Based upon new laws that came into effect on 22 February 2018, Australia has introduced a Mandatory Data Breach Scheme. The Mandatory Data Breach Scheme applies to businesses in the event of confidential information being compromised through a data breach in their system.
Some questions to ask yourself if you believe you may need to report a data breach are:
- Has your business been hacked?
- Is it likely there has been unauthorised access to personal information your business holds as a result?
- Could the individuals whose personal information might have been compromised suffer serious harm if their personal information is disclosed?
If the answers to these questions are yes, you may need to report the data breach to the Office of the Australian Information Commissioner (‘OAIC’) and to the individuals affected.
The Mandatory Data Breach Scheme applies to all businesses and not-for-profit organisations that are required to comply with the Australian Privacy Principles, as contained in the Privacy Act 1988 (Cth). Generally, the Australian Privacy Principles apply to all businesses and not-for-profits that are earning revenue of $3 million or more. Some organisations, such as health organisations and organisations in the business of collecting or distributing personal information, will be covered by the Australian Privacy Principles, regardless of their revenue.
When do I need to disclose?
There are thirteen Australian Privacy Principles. Under Australian Privacy Principle 11, organisations are required to take reasonable steps to prevent the misuse of personal information and to protect personal information from unauthorised access, modification or disclosure.
An organisation will be required to notify OAIC in situations where:
- There has been unauthorised access to, or disclosure of, personal information the organisation is holding, or
- The organisation has lost control of personal information the organisation was holding and, as a consequence, unauthorised access to, or disclosure of, the information is likely to occur, and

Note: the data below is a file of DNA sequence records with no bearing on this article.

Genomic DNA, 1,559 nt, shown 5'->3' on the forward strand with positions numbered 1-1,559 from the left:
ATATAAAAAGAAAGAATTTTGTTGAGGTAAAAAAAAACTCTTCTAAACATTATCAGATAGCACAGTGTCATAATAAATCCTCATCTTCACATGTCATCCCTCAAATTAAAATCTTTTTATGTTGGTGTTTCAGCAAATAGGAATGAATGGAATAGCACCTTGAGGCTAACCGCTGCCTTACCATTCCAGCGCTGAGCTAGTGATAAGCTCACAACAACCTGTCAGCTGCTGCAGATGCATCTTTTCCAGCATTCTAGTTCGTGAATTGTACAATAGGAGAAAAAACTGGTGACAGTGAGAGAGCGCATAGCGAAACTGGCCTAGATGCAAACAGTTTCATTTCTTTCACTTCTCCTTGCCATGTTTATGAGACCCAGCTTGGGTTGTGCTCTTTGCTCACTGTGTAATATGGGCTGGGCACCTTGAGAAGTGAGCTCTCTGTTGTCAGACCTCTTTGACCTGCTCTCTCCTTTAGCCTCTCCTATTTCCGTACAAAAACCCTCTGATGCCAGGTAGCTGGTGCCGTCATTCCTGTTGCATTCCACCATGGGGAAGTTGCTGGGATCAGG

- If someone were to access or disclose the information, a reasonable person would conclude that the individuals affected would be likely to suffer serious harm.
However, the organisation is not required to disclose the data breach if the organisation takes remedial action with the result that the individuals affected by the data breach are not likely to suffer serious harm, notwithstanding the original breach.
What is serious harm?
The legislation does not define ‘serious harm’. In the Explanatory Memorandum that accompanied the Parliamentary Bill introducing the data breach notification regime, ‘serious harm’ was said to include ‘serious physical, psychological, emotional, economic and financial harm, as well as serious harm to reputation’. Mere distress would not ordinarily be sufficient enough to be defined as ‘serious harm’.
The legislation is intended to cover a broad scope of the possible kinds of harm a person may suffer, but the harm must, in any event, be ‘serious’.
The legislation does set out a list of factors that must be taken into account in determining whether ‘serious harm’ is likely to occur, including:
- The nature and sensitivity of the information,
- How well protected the information is, and
- Whether the people who have or are likely to obtain the information are likely to use the information to cause harm.
How do I disclose a data breach?
If your organisation does need to disclose a data breach, you will need to provide a statement to the Information Commissioner setting out the details of the data breach. OAIC prefers notification using the online form found on their website.
In most circumstances, you will also be required to notify the individuals affected by the data breach. Details of the information you need to include in your statement, and the link to the form, can be found here.
There are significant penalties if an organisation fails to disclose a data breach when it ought to have done so, meaning you need to take your organisation’s obligations to report seriously.
How Can Sharrock Pitman Legal assist?
Our society is becoming increasingly conscious of the importance of privacy and so it is important that organisations are aware of their legal duties in this area. If you have any queries about the mandatory data breach notification obligations that apply to your organisation, or your organisation’s general obligations under the Australian Privacy Principles, please do not hesitate to contact Mitchell Zadow on 1300 205 506 or alternatively fill in the form below.
The information contained in this article is intended to be of a general nature only and should not be relied upon as legal advice. Any legal matters should be discussed specifically with one of our lawyers.
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Mitchell is the Managing Principal of our law practice.
He is an Accredited Specialist in Commercial Law (accredited by the Law Institute of Victoria). He also deals with areas of Employment Law, Wills & Estate Planning and Probate. For further information, contact Mitchell on his direct line (03) 8561 3318.